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Condition Center

Acne

Whether you call them blemishes, pimples, or zits, most of us experience mild acne at some point in our lives. More often a problem in the teen years, acne vulgaris, as it's known medically, starts when skin pores become blocked by excess oil and dead skin cells. Some people have severe acne resulting in hundreds of pimples across the face, chest, and back, although many treatments can help.

Acne News

  • Many Acne Patients Don’t Take Their Meds, Survey Shows

    FRIDAY, March 20, 2015 (HealthDay News) — Many acne patients do not take all their recommended medications, a small new study suggests. Researchers surveyed 143 acne patients and found that 27 percent of them did not obtain or use all of the prescription and over-the-counter products suggested by their dermatologists. “Non-adherence is a pervasive problem in all [...]

  • Better Contraceptive Knowledge Can Aid in Safe Use of Acne Drug: Study

    WEDNESDAY, Feb. 4, 2015 (HealthDay News) — Researchers say giving birth control information to women visiting dermatology clinics can help promote the safe use of the drug isotretinoin, an acne medication known to cause birth defects. Isotretinion was originally sold under the brand name Accutane. That particular brand has been discontinued, according to the U.S. Food [...]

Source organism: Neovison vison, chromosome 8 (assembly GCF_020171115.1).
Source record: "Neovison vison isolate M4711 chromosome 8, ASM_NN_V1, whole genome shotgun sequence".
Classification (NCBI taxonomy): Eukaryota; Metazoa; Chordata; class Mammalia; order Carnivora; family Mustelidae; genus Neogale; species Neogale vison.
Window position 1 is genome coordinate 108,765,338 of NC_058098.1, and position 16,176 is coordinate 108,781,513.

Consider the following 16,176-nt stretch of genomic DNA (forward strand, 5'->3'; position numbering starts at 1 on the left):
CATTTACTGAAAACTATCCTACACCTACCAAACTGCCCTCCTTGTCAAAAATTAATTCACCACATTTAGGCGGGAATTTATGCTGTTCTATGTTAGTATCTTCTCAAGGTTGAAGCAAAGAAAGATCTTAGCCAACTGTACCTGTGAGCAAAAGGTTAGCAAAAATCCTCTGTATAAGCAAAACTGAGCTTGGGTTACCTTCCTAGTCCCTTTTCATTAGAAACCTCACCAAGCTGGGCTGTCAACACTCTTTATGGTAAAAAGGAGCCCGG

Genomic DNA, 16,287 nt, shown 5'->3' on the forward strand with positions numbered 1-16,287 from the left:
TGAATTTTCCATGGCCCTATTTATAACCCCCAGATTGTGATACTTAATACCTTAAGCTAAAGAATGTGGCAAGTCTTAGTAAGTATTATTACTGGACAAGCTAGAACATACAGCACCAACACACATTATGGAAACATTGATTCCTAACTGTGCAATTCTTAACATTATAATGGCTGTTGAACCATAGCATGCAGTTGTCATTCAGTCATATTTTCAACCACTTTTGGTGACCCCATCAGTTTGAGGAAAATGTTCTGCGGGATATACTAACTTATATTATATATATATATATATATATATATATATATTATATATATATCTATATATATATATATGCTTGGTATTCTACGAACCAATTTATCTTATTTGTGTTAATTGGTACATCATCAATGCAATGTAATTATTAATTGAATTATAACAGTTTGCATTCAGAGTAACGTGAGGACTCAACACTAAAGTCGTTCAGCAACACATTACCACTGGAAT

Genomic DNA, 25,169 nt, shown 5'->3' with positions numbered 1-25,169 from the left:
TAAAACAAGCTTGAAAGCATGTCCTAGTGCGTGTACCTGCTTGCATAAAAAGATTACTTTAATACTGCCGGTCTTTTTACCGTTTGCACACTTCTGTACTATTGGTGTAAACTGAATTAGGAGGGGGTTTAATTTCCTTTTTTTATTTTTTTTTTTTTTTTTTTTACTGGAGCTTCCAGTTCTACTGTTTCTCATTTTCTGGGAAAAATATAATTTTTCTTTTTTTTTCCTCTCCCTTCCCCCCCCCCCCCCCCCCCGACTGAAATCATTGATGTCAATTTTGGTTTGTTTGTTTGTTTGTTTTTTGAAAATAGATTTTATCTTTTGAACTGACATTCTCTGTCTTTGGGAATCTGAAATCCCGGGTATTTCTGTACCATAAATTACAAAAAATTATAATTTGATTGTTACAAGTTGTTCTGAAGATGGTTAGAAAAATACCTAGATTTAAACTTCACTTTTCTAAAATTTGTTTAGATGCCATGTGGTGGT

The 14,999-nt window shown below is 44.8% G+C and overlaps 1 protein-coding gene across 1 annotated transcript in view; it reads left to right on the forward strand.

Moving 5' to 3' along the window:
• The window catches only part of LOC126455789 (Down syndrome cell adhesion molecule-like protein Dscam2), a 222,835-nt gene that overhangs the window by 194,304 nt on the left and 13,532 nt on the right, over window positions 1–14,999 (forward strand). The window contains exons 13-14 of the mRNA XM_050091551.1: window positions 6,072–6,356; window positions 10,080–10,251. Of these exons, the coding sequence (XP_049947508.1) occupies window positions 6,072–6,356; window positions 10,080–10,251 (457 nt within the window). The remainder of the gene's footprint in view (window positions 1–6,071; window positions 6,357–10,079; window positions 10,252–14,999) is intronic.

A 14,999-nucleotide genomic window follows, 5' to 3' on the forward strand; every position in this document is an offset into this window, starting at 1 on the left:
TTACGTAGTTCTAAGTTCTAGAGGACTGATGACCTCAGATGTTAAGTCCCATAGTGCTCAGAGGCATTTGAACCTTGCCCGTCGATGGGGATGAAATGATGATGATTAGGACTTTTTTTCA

• Acne Gel Linked to Rare Side Effect, Doctors Warn

    By Alan MozesHealthDay Reporter THURSDAY, Jan. 29, 2015 (HealthDay News) — For certain people, the acne treatment Aczone may be linked to a rare blood disorder, a new case study contends. A 19-year-old woman who had used Aczone — the skin gel version of the drug dapsone — for a week developed a serious condition called [...]

  • Tattoo-Removal Laser May Help Reduce Acne Scars

    The same kind of laser that is used to remove tattoos may reduce scarring from acne, a small pilot study shows.

  • Some Acne Products Can Trigger Severe Allergic Reactions

    Some popular over-the-counter acne treatments can cause severe irritation or even potentially life-threatening allergic reactions, the U.S. Food and Drug Administration said Wednesday.

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